A Year in the Life: Ambient Math Wins the Race to the Top!
For one year, 365 days, this blog will address the Common Core Standards from the perspective of creating an alternate, ambient learning environment for math. Ambient is defined as “existing or present on all sides, an all-encompassing atmosphere.” And ambient music is defined as: “Quiet and relaxing with melodies that repeat many times.”
Why ambient? A math teaching style that’s whole and all encompassing, with themes that repeat many times through the years, is most likely to be effective and successful. Today’s post will begin looking at the Common Core Standards for Grade 1, listed in blue and followed by their ambient counterparts.
Operations and Algebraic Thinking 1.OA
Represent and solve problems involving addition and subtraction.
1. Use addition and subtraction within 20 to solve word problems involving situations of adding to, taking from, putting together, taking apart, and comparing, with unknowns in all positions, e.g., by using objects, drawings, and equations with a symbol for the unknown number to represent the problem.
Staying within 20 is perfect for a first foray into calculation. One of the most crucial differences between mainstream and Waldorf education is introducing all four processes at once. Calculations are kept under 20 for all, and a distinct advantage is being able to work with equivalency from the very beginning. Word problems are taken from the story or play so they stay in context, rather than being abstracted by basing them on random situations. (See the Peanuts cartoon at the bottom of this post.) Unconnected word problems are alienating and therefore less motivating. Situations can be widely varied as they fit into the context of the plays and stories. Maniplulatives too should be anchored in the reality of the plays and stories, as the Math By Hand glass gems are. Since they are considered as jewels used for payment, i.e., villagers trading with farmers, shepherds, and fishermen for their wares. The Math By Hand calculation strips are color coded to fit each of the processes, with a white square used for the unknown number. So at first no equation signs are needed because the strips are color coded. Each square can be filled with a number of gems, with the white (or blank) square able to be placed anywhere within the equation. Using the strips with the gems is a first step that can progress to using real numbers and operations signs on the strips, then to calculations with pencil and paper.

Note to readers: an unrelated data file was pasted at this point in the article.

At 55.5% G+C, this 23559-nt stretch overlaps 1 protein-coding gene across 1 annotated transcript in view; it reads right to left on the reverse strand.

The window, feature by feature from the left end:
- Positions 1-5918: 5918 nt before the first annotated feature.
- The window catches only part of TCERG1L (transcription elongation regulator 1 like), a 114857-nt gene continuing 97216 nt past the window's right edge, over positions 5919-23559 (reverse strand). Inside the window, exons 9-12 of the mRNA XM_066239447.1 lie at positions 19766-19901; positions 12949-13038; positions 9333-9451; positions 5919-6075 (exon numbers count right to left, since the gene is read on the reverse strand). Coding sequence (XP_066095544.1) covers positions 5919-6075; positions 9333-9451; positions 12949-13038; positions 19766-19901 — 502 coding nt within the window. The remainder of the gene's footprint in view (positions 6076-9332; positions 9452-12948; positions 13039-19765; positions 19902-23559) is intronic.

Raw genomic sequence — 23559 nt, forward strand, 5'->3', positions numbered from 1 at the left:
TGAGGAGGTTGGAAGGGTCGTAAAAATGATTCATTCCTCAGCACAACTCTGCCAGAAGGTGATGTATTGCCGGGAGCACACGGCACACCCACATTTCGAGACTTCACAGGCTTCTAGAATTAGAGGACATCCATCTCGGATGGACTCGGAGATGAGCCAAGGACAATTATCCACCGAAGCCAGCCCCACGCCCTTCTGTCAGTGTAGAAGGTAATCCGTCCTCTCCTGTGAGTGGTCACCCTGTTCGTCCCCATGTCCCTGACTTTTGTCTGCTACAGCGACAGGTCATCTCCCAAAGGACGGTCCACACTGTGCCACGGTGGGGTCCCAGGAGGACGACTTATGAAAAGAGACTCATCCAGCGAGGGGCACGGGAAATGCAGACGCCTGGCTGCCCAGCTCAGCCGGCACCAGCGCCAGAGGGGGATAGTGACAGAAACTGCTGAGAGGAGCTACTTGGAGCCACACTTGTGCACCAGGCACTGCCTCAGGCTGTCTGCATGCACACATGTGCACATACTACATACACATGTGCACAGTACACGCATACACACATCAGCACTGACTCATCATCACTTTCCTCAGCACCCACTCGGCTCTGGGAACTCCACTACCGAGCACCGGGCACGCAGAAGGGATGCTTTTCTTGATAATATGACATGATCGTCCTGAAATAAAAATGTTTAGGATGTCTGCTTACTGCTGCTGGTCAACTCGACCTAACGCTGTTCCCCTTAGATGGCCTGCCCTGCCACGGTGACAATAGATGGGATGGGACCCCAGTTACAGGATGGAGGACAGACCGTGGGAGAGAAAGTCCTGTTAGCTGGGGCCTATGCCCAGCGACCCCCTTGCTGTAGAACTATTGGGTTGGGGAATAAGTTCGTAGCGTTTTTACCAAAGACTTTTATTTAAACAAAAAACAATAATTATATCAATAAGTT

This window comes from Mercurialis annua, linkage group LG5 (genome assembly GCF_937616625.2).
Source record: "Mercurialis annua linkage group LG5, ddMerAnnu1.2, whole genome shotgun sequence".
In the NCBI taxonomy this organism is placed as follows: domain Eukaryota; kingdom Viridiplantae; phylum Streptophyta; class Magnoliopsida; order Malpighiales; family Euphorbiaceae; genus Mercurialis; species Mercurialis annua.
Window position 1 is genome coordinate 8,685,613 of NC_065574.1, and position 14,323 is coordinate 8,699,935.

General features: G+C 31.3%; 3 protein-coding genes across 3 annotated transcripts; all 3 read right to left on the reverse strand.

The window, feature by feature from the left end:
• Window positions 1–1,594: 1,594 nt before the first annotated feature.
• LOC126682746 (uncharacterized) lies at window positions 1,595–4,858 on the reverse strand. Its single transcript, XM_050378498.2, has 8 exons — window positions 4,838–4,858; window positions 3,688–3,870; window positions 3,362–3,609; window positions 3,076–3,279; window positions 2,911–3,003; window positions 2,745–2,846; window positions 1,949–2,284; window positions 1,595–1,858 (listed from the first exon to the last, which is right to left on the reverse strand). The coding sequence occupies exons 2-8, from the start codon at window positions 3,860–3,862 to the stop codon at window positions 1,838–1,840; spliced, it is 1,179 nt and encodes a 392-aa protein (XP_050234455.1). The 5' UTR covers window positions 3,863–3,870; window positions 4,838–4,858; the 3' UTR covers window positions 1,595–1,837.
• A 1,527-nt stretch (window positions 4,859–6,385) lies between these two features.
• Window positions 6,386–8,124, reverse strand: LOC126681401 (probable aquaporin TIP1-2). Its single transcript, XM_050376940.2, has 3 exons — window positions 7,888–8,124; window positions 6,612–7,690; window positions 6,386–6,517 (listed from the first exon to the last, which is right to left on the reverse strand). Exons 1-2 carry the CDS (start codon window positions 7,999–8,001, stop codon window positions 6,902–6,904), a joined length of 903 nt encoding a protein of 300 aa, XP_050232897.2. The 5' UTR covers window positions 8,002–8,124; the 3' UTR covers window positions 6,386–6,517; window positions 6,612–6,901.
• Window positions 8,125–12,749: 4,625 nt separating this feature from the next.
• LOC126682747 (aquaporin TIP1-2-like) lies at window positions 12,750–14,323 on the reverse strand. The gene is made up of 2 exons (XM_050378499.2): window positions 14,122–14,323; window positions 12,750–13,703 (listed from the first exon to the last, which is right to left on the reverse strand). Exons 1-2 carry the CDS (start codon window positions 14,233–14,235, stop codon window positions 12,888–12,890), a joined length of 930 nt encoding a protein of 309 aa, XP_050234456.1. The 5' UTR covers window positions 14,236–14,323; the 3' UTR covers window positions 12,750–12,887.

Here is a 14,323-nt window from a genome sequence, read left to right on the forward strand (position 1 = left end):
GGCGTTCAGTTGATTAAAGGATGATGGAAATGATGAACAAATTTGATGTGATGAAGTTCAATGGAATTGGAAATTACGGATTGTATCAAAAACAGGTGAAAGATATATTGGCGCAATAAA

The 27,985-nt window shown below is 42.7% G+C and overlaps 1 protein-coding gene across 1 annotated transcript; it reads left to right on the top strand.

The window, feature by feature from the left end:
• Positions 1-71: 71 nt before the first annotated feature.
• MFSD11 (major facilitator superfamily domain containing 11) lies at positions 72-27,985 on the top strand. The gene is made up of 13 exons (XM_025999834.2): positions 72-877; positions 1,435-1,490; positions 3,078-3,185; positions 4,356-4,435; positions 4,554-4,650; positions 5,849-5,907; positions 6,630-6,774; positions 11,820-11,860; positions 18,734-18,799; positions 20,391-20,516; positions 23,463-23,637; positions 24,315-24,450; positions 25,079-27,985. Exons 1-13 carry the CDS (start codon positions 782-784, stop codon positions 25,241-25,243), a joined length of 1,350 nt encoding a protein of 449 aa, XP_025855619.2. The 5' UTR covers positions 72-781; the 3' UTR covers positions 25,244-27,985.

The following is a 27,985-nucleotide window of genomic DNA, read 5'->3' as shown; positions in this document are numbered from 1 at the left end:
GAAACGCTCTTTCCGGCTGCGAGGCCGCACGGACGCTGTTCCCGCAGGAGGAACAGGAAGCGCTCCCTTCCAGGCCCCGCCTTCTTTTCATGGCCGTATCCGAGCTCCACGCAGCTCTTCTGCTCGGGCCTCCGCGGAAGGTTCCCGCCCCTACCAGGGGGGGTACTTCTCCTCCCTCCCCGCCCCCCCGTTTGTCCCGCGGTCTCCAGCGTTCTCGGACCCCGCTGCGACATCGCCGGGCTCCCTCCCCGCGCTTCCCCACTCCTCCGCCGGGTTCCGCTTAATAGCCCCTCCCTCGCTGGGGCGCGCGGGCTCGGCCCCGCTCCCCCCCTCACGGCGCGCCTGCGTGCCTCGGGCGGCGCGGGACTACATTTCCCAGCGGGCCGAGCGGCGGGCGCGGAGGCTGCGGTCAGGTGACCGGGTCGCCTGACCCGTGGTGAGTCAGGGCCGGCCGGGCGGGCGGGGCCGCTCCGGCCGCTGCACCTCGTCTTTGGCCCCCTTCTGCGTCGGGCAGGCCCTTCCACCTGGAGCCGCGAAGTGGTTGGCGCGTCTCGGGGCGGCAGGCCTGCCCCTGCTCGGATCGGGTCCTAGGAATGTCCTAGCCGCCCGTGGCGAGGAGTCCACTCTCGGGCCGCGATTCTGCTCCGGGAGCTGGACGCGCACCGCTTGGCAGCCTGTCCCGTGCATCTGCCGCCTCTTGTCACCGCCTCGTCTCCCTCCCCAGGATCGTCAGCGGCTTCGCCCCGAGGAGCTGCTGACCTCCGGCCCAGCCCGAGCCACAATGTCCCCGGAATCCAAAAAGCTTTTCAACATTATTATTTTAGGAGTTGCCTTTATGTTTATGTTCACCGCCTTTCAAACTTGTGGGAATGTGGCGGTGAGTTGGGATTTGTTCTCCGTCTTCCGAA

Knowledge ensues in an environment dedicated to imaginative, creative knowing, where student and teacher alike surrender to the ensuing of that knowledge as a worthy goal. Tomorrow we will continue with the Common Core Grade 1 Operations and Algebraic Thinking Standards along with their ambient counterparts.